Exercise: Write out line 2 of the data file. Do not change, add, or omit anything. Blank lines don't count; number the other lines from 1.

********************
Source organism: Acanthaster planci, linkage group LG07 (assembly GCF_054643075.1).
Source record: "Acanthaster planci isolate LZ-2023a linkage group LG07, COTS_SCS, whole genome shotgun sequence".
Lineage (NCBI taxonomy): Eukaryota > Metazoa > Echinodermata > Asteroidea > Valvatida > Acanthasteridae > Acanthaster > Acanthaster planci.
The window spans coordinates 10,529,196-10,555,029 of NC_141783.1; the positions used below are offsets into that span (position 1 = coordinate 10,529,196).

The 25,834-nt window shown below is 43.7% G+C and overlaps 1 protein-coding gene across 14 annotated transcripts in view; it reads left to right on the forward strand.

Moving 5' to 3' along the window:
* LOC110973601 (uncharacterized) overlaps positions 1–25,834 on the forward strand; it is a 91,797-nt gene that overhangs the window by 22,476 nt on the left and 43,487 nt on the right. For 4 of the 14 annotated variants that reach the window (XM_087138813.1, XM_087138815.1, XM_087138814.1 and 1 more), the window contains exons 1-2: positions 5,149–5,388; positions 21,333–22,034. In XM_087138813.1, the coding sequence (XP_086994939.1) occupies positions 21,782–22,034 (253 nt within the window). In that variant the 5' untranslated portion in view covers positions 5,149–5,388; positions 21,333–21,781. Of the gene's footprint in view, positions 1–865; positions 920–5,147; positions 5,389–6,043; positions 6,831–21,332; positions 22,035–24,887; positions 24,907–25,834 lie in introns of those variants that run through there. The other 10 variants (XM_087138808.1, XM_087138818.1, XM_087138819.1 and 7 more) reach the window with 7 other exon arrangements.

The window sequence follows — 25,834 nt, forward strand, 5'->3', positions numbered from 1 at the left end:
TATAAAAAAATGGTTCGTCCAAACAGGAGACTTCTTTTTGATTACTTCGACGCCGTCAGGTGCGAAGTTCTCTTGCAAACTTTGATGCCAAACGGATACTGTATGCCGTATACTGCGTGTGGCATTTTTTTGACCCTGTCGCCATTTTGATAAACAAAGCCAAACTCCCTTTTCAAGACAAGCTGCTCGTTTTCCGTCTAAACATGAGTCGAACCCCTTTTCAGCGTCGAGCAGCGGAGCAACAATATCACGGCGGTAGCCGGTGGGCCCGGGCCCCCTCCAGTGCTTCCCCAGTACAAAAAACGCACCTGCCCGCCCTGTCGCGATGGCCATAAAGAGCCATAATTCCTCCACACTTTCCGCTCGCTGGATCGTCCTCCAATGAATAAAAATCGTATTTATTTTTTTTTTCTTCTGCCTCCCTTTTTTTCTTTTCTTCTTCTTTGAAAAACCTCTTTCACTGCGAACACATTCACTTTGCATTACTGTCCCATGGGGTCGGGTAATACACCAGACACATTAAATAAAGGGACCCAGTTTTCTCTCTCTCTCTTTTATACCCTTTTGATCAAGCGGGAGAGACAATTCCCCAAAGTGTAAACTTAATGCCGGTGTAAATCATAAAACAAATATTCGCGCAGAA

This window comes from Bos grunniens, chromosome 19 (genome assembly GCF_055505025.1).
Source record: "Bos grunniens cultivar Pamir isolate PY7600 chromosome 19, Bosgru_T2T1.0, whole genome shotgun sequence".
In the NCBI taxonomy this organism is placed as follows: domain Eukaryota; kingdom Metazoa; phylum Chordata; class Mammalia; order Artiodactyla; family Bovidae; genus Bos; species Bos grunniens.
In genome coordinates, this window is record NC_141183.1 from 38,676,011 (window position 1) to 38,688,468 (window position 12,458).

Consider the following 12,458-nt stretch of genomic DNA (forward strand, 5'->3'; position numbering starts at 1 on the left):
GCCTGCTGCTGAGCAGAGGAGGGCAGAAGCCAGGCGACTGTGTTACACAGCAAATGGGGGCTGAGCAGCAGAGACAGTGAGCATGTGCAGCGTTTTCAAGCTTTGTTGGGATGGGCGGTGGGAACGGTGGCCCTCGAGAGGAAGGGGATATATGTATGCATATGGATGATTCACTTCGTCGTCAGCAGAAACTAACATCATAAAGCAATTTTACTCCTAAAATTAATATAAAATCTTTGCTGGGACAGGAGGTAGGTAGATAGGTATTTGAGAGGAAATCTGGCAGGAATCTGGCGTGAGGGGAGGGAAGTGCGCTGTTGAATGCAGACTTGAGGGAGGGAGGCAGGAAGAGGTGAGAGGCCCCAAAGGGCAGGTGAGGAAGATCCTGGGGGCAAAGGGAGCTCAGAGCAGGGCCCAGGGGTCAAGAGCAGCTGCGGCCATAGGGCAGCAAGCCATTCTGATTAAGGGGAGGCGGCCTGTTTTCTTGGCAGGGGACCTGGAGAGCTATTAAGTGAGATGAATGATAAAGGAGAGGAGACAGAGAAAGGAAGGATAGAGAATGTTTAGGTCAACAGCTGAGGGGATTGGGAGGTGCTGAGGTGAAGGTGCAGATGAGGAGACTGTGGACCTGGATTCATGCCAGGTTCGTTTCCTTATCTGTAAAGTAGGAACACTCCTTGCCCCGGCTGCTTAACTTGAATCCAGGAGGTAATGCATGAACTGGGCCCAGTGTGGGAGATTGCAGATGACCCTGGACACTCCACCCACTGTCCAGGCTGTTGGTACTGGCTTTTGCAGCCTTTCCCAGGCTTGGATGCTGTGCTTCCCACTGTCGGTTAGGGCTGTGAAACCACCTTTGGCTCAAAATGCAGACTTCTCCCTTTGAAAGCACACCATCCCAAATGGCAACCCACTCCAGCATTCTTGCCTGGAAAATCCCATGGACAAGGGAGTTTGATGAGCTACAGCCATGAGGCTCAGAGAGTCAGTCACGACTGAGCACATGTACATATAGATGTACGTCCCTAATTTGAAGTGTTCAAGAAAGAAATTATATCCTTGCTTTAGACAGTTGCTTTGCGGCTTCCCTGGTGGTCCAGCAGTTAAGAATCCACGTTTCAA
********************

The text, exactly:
Source record: "Acanthaster planci isolate LZ-2023a linkage group LG07, COTS_SCS, whole genome shotgun sequence".